The discussed repertoire features the concertato technique, imitation, homorhythm, as well as monody. The respective pieces present distinctive types of melodic lines, ranging from recitative, through more aria-like and flowing ones, to an emphatic one comprising short motifs separated by rests. In most of the works in question, Erben strives to reflect the structure and semantics of the texts as comprehensively as possible, thus executing the leading postulate of the seconda pratica.
Balthasar Erben (1626-1686), Kapellmeister at St. Mary's Church in Gdansk was, at his time, one of the most eminent representatives of the musical life in the city. This article aims to shed light on his solo and small-scale concertos with respect to their form and style. In this repertoire, the influence of Italian monody and musica moderna manifests itself.
Balthasar Erben (1626-1686), Kapellmeister de l'eglise Sainte-Marie de Gdansk etait, a son epoque, l'un des plus eminents representants de la vie musicale de la ville. Cet article vise a faire la lumiere sur ses concertos solo et a petite echelle en ce qui concerne leur forme et leur style. Dans ce repertoire, l'influence de la monodie italienne et de la musique moderne se manifeste.
Balthasar Erben (1626-1686), Kapellmeister an der Marienkirche in Danzig, war zu seiner Zeit einer der bedeutendsten Vertreter des Musiklebens in der Stadt. Dieser Artikel soll sein Solo und seine kleinen Konzerte in Form und Stil beleuchten. In diesem Repertoire manifestiert sich der Einfluss der italienischen Monodie und der Musica Moderna.
Justyna Szombara is a musicologist and music librarian. From 2008 to 2011, she worked in the Library of the Institute of Musicology at the Jagiellonian University; since January 2012, she has been working at the Centre for the Documentation of the 19th- and 20th-Century Polish Music, named after I. J. Paderewski. She is the author of several articles concerning musical culture in seventeenth-century Poland, and source-critical editions of works of Crato Butner, Balthasar Erben, Christoph Werner, and Franciszek Perneckher. This article was created as a result of research carried out under the Preludium project entitled Z badan nad recepcja wloskiej 'musica moderna' w Europie Polnocnej: koncert koscielny w tworczosci kompozytorow gdanskich, realised at the Institute of Musicology, Jagiellonian University in Krakow and financed by the Polish National Science Centre (DEC-2012/05/N/HS2/02836).
(1.) As opposed to the cantors of Hamburg, Lubeck, and Leipzig, who were in charge of all main churches of the city, the Kapellmeister of Gdansk was only responsible for the music in St. Mary's Church. He was, moreover, relieved of his teaching duty (being only obliged to educate the boy sopranos singing in his choir), whereas Northern German cantors would teach music in parish schools, hence they had such school choirs at their disposal in their churches. The Kapellmeister of St. Mary's Church in Gdansk directed an ensemble of professional singers and instrumentalists, the ensemble of St. Mary's Church at the same time being the representative ensemble of the Municipal Council, cf. Friedhelm Krummacher. 'Individualitat und Tradition in der Danziger Figural musik vor 1700', in: Musica antiqua V: Acta scientifica, ed. Eleonora Harendarska, (Bydgoszcz: Filharmonia Pomorska im. I. Paderewskiego, 1978), 341.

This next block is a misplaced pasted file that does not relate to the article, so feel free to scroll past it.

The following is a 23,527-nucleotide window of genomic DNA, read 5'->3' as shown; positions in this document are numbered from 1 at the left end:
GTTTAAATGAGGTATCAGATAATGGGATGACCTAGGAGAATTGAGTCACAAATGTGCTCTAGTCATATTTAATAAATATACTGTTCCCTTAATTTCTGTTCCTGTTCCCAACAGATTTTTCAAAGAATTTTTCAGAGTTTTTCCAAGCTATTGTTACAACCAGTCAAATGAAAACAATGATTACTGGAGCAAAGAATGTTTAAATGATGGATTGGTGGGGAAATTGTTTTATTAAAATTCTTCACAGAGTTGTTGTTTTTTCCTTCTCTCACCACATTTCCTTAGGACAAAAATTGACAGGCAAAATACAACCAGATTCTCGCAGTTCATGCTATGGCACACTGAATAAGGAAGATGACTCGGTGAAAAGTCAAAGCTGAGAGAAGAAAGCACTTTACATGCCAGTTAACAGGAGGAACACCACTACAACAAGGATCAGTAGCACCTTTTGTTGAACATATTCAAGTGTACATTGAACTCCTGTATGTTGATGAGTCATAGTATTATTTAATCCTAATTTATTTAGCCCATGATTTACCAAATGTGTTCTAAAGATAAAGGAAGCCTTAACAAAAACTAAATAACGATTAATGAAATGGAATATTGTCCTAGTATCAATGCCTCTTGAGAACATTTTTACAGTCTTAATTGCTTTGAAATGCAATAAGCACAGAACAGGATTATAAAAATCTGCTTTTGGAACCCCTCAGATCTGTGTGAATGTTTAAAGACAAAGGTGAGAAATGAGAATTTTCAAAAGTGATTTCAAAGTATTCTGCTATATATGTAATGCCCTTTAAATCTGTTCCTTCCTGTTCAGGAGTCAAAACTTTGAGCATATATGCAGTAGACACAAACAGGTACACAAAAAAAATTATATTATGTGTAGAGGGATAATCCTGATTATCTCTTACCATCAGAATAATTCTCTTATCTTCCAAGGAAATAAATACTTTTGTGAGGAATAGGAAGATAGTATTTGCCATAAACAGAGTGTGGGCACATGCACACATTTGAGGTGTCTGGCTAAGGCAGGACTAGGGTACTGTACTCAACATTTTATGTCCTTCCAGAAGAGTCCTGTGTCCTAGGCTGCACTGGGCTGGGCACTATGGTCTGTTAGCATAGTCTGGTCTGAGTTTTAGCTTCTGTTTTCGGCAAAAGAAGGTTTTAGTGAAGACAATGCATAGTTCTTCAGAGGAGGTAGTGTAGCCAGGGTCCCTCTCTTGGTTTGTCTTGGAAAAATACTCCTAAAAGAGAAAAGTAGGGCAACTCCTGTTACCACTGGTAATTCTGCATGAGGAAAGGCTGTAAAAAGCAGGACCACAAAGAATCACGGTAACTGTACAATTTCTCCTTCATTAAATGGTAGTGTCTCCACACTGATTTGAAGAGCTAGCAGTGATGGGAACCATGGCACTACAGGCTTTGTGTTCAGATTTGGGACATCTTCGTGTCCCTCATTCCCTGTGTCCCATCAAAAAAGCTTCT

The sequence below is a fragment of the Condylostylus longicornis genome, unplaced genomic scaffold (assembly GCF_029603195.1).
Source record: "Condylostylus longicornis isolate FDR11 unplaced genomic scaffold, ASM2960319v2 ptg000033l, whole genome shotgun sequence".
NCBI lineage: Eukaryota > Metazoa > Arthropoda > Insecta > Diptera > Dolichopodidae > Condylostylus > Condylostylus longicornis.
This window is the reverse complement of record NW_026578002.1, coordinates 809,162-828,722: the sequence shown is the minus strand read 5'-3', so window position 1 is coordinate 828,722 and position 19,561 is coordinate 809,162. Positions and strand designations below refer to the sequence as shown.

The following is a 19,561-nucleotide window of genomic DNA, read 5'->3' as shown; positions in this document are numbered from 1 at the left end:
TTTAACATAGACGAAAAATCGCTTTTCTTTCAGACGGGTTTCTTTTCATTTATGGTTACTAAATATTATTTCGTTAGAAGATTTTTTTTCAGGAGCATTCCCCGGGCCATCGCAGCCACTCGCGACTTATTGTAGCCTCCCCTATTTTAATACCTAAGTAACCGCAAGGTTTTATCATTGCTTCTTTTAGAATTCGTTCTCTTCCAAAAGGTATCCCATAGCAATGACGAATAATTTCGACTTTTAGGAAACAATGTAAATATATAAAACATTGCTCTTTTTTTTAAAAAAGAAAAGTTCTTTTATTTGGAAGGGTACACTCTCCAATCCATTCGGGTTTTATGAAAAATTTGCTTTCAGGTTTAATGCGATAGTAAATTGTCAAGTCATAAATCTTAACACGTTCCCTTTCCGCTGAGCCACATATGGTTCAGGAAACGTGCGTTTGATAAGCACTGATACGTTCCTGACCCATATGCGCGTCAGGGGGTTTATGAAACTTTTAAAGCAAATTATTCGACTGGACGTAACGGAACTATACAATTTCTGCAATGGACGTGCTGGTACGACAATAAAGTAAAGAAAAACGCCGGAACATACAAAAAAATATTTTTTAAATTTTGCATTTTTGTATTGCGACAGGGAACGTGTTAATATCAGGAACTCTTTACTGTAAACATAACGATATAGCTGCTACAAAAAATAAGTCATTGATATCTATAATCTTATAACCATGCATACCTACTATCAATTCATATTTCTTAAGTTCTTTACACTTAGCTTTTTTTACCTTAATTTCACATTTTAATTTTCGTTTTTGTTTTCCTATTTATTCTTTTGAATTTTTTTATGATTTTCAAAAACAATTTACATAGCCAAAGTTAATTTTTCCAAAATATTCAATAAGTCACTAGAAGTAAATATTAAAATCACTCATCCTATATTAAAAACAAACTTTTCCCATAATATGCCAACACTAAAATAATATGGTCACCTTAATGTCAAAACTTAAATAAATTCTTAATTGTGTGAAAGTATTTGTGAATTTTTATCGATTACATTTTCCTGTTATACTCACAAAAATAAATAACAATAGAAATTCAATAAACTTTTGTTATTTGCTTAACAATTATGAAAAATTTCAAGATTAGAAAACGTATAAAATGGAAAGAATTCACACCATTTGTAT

(2.) More biographical detail is provided in the introduction to the critical edition of Erben's works, cf. Balthasar Erben. O Domine Jesu Christe, Domine Jesu Christe, ed. Justyna Szombara. Sub Sole Sarmatiae, 34 (Krakow: Musica Iagellonica, 2016), http://www.muzykologia.uj.edu.pl/documents/6464892/19284549/Balthasar_Erben_Domine_Jesu_Christe_O_Domine_Jesu_Christe.pdf/ff946023-e1a4-45c2-b087-35b17bf0114c, accessed 15 March 2019.
(3.) These songs were published within the collections of German composer and poet, Georg Neumark: Poetisch- und Musikalisches Lustwaldchen (Hamburg: Johann Naumann/Michael Pfeiffer, 1652) and Fortgepflantzter Musikalisch-Poetischer Lustwald (Jena: Georg Sengenwald, 1657).
(4.) Balthasar Erben. Denk- und Dank-Altar: Halt auff! grosses Himmels-Liecht! (Dantzig: Ludwig Knausten, 1668). For more about this work, see Zygmunt M. Szweykowski. 'Notatki z zapomnianej przeszlosci (2). Aria wokalna na cze Jana Kazimierza', Ruch Muzyczny 10 (1958): 29-30 and Danuta Szlagowska. 'Gdanscy muzycy w darze krolowi Janowi II Kazimierzowi', Aspekty Muzyki 2 (2012): 81-98.
(5.) This is the so-called Hintze-Manuskript, a manuscript containing twenty-eight pieces for keyboard instruments, the majority of which are by anonymous authors, with three pieces each signed by Balthasar Erben and Jonas Tresura, two pieces by Johann Jakob Froberger, and a single one by Johann Caspar Kerll. For more information on the manuscript, see Siegbert Rampe. 'Das 'Hinze-Manuskript': Ein Dokument zu Biographie und Werk von Matthias Weckmann und Johann Jacob Froberger', Schutz Jahrbuch 19 (1997): 71-111.